Some citizens of Nevassa begin yelling for help, and it turns out that bandits are attacking the town (early bandits are a Fire Emblem tradition). It’s revealed that Begnion’s occupational army doesn’t care about the fate of Daein’s people, being far more interested in hunting down the Dawn Brigade. Basically, Begnion won the war and don’t feel like treating Daein’s citizens nicely, which actually ties into Soren’s account of a nation’s treatment after losing a war from back in Path of Radiance.
Edward is a fast sword user kind of like Mia or Zihark from Path of Radiance, but Zihark will eventually replace him. Leonardo is an okay bow-user, but he’ll similarly be shelved later in the game. Still, the early parts of Radiant Dawn can be frustrating, so the goal here is to survive by any means. Having characters who won’t see much use level up isn’t experience stealing, either, because we’ll be stuck with them for awhile and they’ll be crucial to getting through some tricky stages.
I like to use Edward to take the bandits’ HP down a bit and then finish them off with Micaiah, though he’ll sometimes get a critical hit (especially if his HP is low) and kill them first. That’s no big deal, though. Some things to notice: Micaiah speaks the ancient language that Leanne did in Path of Radiance. She also has a unique ability called Sacrifice that transfers her HP to an ally, and she uses it on Edward before he moves into range of the boss. Sacrifice isn’t a game-changer or anything, but having more options for healing means having more flexibility. Especially early on.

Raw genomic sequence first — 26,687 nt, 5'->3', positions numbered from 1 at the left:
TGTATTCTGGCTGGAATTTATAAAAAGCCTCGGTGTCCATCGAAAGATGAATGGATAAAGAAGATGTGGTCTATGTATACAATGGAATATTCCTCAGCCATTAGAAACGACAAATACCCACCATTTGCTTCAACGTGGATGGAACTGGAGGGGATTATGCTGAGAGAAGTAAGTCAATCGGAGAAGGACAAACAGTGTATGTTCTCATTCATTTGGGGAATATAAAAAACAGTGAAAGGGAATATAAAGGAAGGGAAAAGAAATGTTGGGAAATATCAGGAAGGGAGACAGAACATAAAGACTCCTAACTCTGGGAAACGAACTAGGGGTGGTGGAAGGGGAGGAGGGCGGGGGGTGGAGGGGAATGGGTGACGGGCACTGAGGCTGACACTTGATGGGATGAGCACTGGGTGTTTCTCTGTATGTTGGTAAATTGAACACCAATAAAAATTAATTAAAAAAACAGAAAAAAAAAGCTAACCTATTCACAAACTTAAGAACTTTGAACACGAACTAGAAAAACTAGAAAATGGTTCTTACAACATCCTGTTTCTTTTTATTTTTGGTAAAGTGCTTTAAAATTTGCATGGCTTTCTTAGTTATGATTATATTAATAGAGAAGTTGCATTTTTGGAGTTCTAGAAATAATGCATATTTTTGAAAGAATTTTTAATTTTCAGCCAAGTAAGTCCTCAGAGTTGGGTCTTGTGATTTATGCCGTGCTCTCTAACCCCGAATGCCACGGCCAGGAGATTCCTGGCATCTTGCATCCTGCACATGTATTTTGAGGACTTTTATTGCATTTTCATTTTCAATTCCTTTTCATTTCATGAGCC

As soon as the bandits have all been taken care of, Begnion soldiers show up.
The Dawn Brigade flees from the soldiers, and a general named Jarod shows up to ask what’s happening. One of the soldiers explains that they spotted members of the Dawn Brigade, which is a group of thieves who steal things Begnion takes to give them back to Daein’s people. He goes on to tell him about a “witch among them” called the Silver-Haired Maiden who can heal wounds without using a healing staff and who the citizens regard as a savior. The earlier cutscene with Micaiah and Sothe turns out to have been Begnion soldiers running the Dawn Brigade out of their base, but when the soldier explains that they got away, Jarod kills him on the spot.
Jarod isn’t a good dude and his disdain for Daein (disdaein?) is virtually palpable. He won’t be a hugely important character in the grand scheme of things, but he’ll show up a bunch throughout the early game. I’d say his importance is about on par with Petrine from Path of Radiance. Possibly slightly less than that.